VEGA News Item

Vegalicious Pick-me-ups for Busy Veggies from Tesco. Discounts from the Times - 02/12/2008
Pick Me, a new range of prepared meals that "puts healthy food on your plate in minutes".
1. "Made with top-quality vegetables, Pick Me can help you get your five-a-day, even when you're pushed for time - and you can save money on the complete range, courtesy of Body & Soul" (which is a section of the Saturday Times).

2. The advertisements enthuse further: "choose from tempting dishes such as cheeky Chunky chilli, Shepherd's Pie (without the sheep) and nutballs with nuts (and herbs). Each one is bursting with flavor, and designed to appeal to meat-eaters and vegetarians alike. What's more, they contain no GM products and they're additive-free".

3. Pick-me products include

o Cheeky Chunky Chilli 350g
o Shepherd's Pie (without the sheep) 400g
o Nutballs with Nuts (and herbs) 350g
o Rainbow Curry 350g
o Punchy Pad Thai 350g
o Vegalicious Masala 350g
o Proper Pea and Mint Risotto 350g

4. Production of a Times voucher at a Tesco store offers the customer a discount of £1.00 when she/he buys any two Pick Me products. While we applaud the Vegalicious style we shall commission our critically-endowed label-readers and tasters to ensure that the Pick Me range would please the most demanding veggie. We hurry to commend the products to meat, dairy, and cruelty-frees seeking acceptable alternatives to cheesy and meaty pizzas, for instance; and we'll assess the packaging too (for appearance rather than nutritive value).

5. The Times offer runs until 15th December

6. It happens that the Grocer Magazine the same week offers an "Independent View" of the veggie market. "Britain's 3 million vegetarians are an important but tough group to cater for", it states, while despatching a mystery shopper to find out how well the independents are doing. "The result compares feebly with the supermarket's catering for the veggie free-from requirements. "Indies will stock veggie lines if asked" is a headline introducing a lack of inspiration and innovation.

7. "Although only an estimated 3 million people in the UK consider themselves vegetarians, so the market technically remains niche, more non-vegetarians are buying into it, encouraged by manufacturers actively marketing their products as healthy rather than vegetarian," states the mystery shopper. "The sector was generally well-served by the stores we visited this month. Our shopper was able to purchase 4 out of the 5 products on our list. None of the stores stocked a cheese suitable for vegetarians, but all of them offered a vegetarian lasagne or a macaroni cheese in some form. Although not strictly a convenience store, frozen food retailer Iceland fared best for vegetarian options, stocking 4 of the 5 products on our list. The products were all reasonably priced but staff directed our shopper to the local Sainsbury's for the cheese because it catered for more of these types of speciality foods, they claimed", reported the mystery shopper.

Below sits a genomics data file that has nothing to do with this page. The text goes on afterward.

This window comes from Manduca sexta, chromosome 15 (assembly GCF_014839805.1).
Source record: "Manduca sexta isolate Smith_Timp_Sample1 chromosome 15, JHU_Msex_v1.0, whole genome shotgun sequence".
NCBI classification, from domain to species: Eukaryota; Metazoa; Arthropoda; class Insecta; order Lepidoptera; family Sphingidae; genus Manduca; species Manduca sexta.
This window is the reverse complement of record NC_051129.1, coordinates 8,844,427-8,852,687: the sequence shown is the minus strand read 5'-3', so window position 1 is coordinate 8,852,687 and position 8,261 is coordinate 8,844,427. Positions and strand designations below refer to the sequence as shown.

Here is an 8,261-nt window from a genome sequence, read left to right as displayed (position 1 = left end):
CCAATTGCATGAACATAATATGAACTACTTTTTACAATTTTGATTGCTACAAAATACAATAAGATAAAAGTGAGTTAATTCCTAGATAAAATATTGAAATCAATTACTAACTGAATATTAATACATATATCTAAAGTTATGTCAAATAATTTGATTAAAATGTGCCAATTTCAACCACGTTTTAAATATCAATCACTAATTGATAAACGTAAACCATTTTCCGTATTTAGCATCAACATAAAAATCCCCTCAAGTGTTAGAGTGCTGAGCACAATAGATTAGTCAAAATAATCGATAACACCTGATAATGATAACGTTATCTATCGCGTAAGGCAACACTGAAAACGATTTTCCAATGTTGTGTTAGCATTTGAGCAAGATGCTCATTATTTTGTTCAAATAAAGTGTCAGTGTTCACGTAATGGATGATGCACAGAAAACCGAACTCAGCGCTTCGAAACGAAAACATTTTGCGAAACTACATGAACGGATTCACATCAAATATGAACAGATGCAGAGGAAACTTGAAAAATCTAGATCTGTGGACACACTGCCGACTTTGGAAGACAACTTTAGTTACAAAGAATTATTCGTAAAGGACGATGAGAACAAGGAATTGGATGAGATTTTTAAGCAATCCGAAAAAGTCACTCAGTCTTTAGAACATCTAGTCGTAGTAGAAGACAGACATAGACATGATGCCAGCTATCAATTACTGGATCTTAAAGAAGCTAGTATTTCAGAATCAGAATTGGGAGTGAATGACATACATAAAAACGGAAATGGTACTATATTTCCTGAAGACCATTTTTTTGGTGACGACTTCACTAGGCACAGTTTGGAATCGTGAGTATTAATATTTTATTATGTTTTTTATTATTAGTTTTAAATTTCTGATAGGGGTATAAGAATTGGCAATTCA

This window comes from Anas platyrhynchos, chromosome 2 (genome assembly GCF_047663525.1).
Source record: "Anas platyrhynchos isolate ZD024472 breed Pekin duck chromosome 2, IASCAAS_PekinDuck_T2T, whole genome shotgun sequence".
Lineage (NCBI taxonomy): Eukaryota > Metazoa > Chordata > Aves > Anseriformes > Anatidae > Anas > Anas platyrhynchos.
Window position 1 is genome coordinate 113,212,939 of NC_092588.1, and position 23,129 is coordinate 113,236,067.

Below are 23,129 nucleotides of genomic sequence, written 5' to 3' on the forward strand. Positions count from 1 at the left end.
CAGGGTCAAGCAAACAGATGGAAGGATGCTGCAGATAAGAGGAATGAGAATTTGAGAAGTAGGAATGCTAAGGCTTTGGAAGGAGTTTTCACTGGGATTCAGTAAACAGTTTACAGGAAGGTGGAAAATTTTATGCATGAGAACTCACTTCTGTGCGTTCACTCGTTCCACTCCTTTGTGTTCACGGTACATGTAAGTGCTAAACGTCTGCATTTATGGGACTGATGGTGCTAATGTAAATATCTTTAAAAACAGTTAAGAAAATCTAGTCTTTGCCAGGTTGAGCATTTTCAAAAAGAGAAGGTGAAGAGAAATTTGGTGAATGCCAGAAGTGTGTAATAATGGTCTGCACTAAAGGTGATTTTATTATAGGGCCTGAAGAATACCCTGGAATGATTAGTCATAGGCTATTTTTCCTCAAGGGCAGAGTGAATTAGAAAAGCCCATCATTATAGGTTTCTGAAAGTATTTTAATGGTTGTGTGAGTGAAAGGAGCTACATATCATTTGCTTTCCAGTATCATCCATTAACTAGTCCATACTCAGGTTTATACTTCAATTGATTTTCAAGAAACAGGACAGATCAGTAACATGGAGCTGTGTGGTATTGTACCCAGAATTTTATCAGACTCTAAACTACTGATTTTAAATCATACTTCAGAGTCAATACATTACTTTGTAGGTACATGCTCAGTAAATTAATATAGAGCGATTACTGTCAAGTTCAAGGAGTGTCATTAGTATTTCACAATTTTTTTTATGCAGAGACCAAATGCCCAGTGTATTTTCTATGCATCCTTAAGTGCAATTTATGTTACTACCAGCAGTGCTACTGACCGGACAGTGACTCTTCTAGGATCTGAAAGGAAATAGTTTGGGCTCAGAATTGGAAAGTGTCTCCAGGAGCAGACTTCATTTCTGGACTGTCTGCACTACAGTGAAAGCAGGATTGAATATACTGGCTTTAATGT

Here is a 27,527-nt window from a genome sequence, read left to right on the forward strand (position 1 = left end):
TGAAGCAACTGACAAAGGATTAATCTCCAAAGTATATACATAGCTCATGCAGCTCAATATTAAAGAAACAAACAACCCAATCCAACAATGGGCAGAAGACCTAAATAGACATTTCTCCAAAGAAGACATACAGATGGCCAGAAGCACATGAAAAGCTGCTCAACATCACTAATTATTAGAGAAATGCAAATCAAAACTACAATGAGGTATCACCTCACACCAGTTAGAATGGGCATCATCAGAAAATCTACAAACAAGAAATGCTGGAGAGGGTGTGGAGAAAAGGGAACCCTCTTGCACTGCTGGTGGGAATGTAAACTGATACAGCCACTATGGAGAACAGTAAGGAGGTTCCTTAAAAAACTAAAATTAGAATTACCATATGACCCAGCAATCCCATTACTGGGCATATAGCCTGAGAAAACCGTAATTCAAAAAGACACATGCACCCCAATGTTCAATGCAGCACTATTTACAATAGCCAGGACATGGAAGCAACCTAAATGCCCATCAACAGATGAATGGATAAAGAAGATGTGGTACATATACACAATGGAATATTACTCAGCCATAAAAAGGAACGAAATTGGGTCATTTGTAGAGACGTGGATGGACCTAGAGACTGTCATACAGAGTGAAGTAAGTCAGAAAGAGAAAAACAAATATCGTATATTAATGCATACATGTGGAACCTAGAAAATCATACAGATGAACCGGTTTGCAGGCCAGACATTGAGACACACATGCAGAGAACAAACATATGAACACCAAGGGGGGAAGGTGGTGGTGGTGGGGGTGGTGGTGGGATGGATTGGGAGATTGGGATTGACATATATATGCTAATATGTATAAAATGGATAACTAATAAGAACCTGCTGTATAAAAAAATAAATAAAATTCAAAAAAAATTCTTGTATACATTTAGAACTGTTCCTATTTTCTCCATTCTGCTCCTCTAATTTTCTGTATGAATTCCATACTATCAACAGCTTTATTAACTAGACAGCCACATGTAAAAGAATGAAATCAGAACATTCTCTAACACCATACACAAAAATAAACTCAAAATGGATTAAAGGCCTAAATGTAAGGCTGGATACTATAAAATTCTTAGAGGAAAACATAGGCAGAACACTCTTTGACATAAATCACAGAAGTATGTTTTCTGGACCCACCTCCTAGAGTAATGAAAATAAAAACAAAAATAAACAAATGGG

8. Mace, the Co-op and Woodberry News all stocked 3 of the 5 items, but S & G Convenience Store could only provide the vegetarian lasagne and macaroni cheese "The retailers told our shoppers that vegetarians weren't adequately catered for, though they stressed that if their customers asked for more vegetarian products, they would increase their product range," concludes the report limply.

9. These are the 5 products the mystery shopper(s) sought.

o Frozen or tinned macaroni cheese
o Frozen vegetarian lasagne
o Frozen vegetarian burgers
o Animal rennet-free cheese (clearly marked as suitable)
o Any non-meat pastry (eg. Ginsters cheese and onion slice)

10. None of these would qualify for inclusion in a free-from range recommended for the serious consumer entering the meat, dairy and cruelty-free veggie heaven of the portfolio of eating plans we've offered the food standards agency in celebration of this year's World Food Day last month. Our offer of these for inclusion among the recipes for students at the Vegetarian Society's cookery school was met with outright rejection and refusal to consider.

11. The Grocer makes the best of sales of the Linda McCartney range, "which haven't always matched its celebrity status, but remains a staple in the freezer cabinet of most retailers. The brand recently added 3 new variants - vegetarian mince, vegetarian meatballs, and vegetarian chicken-style pieces - to capitalise on the trend for frozen vegetarian food (up 6.5% year-on-year) and the positive health associations these types of food enjoy".

12. The Grocer's blinkered view overlooks any number of opportunities for veggies in the chummiest of independent and health-food stores, with our without chillers, and with beans and TVP in several presentations. Many stock plant-milks and other "dairy-products," UHT and chilled Indian and Chinese shops are good for veggie foragers and the snacks and sandwiches in coffee shops and stalls, rail and bus stations, and café's are worth investigation. However, it remains true that veggies will find much more choice with tofu, houmous, and beans - the pulses of the free-from market in the supermarkets but still with a long way to go to severely unsettle the cowboys and patrons of the fleshpots.

13. The Grocer's shopper hardly got out of the niche and only stumbled into a rut.  

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© VEGA - 2008